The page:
In a Forbes article by Nicole Fisher, the founder and President of Health & Human Rights Strategies, a health care and human rights-focused advising firm in Washington, D.C, she found that women experiencing intimate partner violence (IPV) have an increased risk of sustaining a traumatic brain injury (TBI). However, there is very little research being done globally on the effects of TBI on IPV victims.
Most of the research is concentrated on people participating in sports and the military, even though “IPV is the most common form of violence against women in the world, with nearly 1 in 3 women ages 15 or older experiencing physical or sexual IPV.” Symptoms of TBI can include problems with “concentration, memory, headaches, depression, anxiety, fatigue, and sleep,” symptoms that are prevalent in most IPV victims.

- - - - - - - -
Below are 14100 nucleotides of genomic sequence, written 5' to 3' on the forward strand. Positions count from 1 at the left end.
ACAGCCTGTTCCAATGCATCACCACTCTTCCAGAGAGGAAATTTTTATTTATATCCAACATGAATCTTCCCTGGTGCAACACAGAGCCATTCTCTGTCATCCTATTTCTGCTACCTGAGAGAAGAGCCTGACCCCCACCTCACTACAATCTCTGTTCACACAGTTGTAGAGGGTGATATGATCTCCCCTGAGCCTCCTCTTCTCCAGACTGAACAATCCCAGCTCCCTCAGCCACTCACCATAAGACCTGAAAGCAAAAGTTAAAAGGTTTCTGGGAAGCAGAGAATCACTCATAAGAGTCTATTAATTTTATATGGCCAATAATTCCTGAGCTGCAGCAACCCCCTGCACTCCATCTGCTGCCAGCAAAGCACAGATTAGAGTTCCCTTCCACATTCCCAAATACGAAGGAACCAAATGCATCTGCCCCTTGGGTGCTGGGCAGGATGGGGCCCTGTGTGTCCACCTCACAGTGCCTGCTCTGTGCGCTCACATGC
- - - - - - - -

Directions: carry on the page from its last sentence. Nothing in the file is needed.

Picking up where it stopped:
Based on Fisher’s research, “up to 90% of injuries sustained in IPV are to the head, face, and neck,” which warrants focus and support to be directed to women facing IPV.
Reasons for the lack of research of TBI on IPV victims include, amongst others;
- a general lack of research on women
- social marginalisation
- weak social support networks
According to Fisher, “[t]here is a growing awareness amongst the general population that invisible injuries … are real and dangerous, and they can be life changing due to the cognitive, emotional and physical challenges associated with a TBI, [but] the next step is making this same realisation for women survivors of IPV-related TBI.”
To read the full article click here.